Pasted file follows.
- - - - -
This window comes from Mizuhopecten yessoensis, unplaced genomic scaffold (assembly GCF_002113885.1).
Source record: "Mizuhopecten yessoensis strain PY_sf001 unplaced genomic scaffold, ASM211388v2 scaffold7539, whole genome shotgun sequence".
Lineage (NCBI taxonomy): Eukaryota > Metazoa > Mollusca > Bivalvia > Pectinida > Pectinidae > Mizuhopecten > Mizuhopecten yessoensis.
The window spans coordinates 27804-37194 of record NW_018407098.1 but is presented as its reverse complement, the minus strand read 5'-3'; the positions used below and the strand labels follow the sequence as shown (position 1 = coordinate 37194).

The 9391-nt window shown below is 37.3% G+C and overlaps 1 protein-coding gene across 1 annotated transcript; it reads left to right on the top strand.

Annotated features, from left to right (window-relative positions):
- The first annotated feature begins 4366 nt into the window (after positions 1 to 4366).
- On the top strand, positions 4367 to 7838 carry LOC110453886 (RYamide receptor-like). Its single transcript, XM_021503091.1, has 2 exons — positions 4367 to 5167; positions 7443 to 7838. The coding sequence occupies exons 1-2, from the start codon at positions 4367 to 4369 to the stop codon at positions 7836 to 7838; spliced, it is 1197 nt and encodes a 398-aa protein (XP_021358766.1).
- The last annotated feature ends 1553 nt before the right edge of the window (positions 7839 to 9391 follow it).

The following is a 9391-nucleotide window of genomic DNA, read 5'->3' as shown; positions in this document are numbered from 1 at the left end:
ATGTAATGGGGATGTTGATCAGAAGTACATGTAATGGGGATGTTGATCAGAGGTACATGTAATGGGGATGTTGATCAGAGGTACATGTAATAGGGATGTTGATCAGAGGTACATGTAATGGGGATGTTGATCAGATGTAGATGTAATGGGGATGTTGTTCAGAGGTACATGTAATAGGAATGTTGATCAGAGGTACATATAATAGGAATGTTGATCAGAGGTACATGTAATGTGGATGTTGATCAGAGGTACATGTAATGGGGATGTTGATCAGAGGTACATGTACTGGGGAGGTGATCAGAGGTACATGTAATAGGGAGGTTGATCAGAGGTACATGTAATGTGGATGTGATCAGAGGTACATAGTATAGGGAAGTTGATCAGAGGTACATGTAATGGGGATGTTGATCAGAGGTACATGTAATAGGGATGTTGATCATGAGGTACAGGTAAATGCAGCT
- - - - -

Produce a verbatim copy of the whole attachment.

This window comes from Mizuhopecten yessoensis, unplaced genomic scaffold (assembly GCF_002113885.1).
Source record: "Mizuhopecten yessoensis strain PY_sf001 unplaced genomic scaffold, ASM211388v2 scaffold7539, whole genome shotgun sequence".
Lineage (NCBI taxonomy): Eukaryota > Metazoa > Mollusca > Bivalvia > Pectinida > Pectinidae > Mizuhopecten > Mizuhopecten yessoensis.
The window spans coordinates 27804-37194 of record NW_018407098.1 but is presented as its reverse complement, the minus strand read 5'-3'; the positions used below and the strand labels follow the sequence as shown (position 1 = coordinate 37194).

The 9391-nt window shown below is 37.3% G+C and overlaps 1 protein-coding gene across 1 annotated transcript; it reads left to right on the top strand.

Annotated features, from left to right (window-relative positions):
- The first annotated feature begins 4366 nt into the window (after positions 1 to 4366).
- On the top strand, positions 4367 to 7838 carry LOC110453886 (RYamide receptor-like). Its single transcript, XM_021503091.1, has 2 exons — positions 4367 to 5167; positions 7443 to 7838. The coding sequence occupies exons 1-2, from the start codon at positions 4367 to 4369 to the stop codon at positions 7836 to 7838; spliced, it is 1197 nt and encodes a 398-aa protein (XP_021358766.1).
- The last annotated feature ends 1553 nt before the right edge of the window (positions 7839 to 9391 follow it).

The following is a 9391-nucleotide window of genomic DNA, read 5'->3' as shown; positions in this document are numbered from 1 at the left end:
ATGTAATGGGGATGTTGATCAGAAGTACATGTAATGGGGATGTTGATCAGAGGTACATGTAATGGGGATGTTGATCAGAGGTACATGTAATAGGGATGTTGATCAGAGGTACATGTAATGGGGATGTTGATCAGATGTAGATGTAATGGGGATGTTGTTCAGAGGTACATGTAATAGGAATGTTGATCAGAGGTACATATAATAGGAATGTTGATCAGAGGTACATGTAATGTGGATGTTGATCAGAGGTACATGTAATGGGGATGTTGATCAGAGGTACATGTACTGGGGAGGTGATCAGAGGTACATGTAATAGGGAGGTTGATCAGAGGTACATGTAATGTGGATGTGATCAGAGGTACATAGTATAGGGAAGTTGATCAGAGGTACATGTAATGGGGATGTTGATCAGAGGTACATGTAATAGGGATGTTGATCATGAGGTACAGGTAAATGCAGCT